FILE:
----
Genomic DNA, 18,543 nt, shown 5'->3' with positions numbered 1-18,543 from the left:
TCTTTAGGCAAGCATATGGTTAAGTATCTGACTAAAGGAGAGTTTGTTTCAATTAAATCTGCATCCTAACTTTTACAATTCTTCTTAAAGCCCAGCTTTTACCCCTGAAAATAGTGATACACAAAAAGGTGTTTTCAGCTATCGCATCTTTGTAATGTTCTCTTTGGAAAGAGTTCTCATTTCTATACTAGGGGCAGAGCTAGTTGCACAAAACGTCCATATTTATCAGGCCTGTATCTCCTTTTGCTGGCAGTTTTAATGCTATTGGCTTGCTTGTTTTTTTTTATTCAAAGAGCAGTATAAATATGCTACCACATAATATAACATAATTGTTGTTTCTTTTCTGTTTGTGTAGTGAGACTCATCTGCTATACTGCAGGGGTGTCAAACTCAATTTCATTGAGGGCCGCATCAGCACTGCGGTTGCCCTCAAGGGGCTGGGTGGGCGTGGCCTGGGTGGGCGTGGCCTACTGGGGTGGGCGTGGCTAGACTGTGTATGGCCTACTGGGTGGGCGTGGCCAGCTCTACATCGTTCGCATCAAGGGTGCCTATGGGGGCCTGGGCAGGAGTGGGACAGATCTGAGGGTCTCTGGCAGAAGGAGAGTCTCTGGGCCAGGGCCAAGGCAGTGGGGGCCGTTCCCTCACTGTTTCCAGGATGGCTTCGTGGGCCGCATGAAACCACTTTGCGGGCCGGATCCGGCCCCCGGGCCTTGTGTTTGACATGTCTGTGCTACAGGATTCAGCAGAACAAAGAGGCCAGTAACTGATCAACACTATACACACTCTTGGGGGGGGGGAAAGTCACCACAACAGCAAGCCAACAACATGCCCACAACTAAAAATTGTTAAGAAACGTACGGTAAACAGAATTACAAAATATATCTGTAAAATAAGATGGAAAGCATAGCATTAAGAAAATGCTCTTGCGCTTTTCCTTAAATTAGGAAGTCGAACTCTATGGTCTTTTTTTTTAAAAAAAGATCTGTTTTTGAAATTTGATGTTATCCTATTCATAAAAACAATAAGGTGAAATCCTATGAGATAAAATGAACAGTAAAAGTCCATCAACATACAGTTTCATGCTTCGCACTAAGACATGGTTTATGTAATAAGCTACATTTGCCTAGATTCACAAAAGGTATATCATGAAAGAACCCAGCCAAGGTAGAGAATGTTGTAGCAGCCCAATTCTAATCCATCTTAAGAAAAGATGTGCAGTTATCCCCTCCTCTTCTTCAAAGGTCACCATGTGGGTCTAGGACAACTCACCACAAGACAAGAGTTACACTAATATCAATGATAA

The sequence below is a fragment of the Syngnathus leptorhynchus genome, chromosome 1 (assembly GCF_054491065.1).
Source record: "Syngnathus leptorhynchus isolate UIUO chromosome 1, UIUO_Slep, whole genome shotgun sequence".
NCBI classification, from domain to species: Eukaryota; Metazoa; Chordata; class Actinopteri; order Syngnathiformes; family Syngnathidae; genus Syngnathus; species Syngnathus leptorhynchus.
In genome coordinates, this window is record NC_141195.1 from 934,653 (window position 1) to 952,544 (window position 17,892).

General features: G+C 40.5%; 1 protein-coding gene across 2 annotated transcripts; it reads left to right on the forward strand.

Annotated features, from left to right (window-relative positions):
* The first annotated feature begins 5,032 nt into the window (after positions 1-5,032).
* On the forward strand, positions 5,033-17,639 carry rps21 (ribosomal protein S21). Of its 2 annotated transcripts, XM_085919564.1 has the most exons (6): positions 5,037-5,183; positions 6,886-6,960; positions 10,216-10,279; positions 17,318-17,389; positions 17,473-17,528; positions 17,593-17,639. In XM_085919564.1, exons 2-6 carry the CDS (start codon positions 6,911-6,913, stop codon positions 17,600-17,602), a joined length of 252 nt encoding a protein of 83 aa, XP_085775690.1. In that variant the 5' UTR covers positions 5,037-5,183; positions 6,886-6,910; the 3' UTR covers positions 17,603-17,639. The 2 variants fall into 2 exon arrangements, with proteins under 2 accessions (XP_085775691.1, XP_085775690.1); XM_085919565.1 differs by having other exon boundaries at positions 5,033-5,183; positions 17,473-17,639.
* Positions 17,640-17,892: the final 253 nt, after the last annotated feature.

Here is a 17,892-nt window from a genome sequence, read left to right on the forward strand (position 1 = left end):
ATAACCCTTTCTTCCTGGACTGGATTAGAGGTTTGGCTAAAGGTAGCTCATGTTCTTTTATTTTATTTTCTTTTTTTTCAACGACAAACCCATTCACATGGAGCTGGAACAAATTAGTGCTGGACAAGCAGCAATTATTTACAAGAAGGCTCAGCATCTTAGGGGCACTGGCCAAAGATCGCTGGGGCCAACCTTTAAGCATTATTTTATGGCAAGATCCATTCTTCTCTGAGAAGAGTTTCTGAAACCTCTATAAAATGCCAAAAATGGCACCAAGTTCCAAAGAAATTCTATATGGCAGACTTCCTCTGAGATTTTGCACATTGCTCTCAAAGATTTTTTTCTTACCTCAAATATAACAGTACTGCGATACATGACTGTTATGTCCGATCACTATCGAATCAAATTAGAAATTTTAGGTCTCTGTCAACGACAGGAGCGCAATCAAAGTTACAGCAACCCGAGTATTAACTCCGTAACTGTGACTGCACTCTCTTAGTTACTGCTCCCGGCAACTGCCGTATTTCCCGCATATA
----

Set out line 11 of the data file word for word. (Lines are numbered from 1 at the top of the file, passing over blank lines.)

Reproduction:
* Positions 17,640-17,892: the final 253 nt, after the last annotated feature.